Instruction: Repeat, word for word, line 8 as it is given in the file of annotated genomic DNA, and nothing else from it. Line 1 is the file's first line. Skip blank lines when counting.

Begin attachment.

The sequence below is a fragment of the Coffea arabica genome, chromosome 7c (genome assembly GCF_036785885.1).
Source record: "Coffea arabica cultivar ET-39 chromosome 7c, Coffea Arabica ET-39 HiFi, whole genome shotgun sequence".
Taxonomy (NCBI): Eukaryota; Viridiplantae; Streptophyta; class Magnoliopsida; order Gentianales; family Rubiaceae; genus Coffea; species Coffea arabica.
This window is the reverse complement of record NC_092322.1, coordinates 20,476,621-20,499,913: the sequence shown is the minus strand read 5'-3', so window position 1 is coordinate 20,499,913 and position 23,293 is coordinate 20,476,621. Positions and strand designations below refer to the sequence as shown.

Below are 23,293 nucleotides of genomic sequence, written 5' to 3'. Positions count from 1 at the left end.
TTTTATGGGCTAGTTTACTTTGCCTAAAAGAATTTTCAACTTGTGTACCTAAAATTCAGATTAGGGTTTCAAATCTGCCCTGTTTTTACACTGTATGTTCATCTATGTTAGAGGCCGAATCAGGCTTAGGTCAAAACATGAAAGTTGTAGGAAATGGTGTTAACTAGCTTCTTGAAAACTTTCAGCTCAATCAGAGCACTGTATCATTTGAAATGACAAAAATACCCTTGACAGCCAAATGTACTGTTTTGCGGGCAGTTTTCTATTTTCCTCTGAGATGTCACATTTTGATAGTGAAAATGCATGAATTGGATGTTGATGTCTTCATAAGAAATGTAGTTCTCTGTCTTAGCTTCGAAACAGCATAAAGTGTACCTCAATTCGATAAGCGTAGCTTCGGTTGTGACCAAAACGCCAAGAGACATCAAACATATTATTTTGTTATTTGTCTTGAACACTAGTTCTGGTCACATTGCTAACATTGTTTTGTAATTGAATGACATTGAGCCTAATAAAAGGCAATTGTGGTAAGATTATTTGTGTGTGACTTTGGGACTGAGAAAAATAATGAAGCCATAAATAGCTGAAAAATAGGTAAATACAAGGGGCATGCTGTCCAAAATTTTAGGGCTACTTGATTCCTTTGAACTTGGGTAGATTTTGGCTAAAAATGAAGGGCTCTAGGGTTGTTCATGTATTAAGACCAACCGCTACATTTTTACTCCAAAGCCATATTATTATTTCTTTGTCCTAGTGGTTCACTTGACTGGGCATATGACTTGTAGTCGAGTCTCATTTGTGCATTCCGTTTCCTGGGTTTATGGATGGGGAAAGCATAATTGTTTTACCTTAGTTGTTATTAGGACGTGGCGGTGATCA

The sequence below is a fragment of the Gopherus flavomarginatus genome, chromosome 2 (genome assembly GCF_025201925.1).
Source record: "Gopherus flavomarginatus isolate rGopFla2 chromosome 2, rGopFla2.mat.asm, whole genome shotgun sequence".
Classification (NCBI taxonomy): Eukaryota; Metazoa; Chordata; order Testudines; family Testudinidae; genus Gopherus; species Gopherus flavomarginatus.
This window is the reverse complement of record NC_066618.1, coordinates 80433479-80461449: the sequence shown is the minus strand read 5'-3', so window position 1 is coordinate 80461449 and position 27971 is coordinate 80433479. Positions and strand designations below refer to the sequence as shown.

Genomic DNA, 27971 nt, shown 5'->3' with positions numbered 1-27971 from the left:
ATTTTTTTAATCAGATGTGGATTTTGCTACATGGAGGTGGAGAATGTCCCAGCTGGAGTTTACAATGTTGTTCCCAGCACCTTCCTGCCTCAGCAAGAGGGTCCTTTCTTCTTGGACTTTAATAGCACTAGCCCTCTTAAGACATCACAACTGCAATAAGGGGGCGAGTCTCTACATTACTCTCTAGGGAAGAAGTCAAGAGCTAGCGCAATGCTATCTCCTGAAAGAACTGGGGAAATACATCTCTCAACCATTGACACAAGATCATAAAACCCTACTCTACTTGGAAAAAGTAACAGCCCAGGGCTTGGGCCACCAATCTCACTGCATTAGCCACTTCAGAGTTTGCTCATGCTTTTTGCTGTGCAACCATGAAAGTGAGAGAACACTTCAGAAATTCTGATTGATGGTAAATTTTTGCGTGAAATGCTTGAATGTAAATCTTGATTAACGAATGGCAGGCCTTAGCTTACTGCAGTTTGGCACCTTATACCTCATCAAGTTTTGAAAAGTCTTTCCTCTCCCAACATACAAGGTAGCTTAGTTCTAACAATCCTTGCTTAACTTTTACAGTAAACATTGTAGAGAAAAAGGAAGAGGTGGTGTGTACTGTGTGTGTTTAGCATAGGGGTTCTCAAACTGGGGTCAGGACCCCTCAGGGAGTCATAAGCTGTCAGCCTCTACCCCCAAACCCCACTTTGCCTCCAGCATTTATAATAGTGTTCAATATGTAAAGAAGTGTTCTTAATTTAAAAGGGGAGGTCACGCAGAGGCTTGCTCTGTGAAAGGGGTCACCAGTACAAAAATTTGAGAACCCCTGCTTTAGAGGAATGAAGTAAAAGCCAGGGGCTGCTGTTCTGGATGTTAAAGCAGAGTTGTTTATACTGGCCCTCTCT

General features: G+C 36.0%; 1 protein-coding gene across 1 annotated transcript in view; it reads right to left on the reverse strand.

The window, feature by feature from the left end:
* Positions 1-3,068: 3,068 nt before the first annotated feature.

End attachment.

Source record: "Gopherus flavomarginatus isolate rGopFla2 chromosome 2, rGopFla2.mat.asm, whole genome shotgun sequence".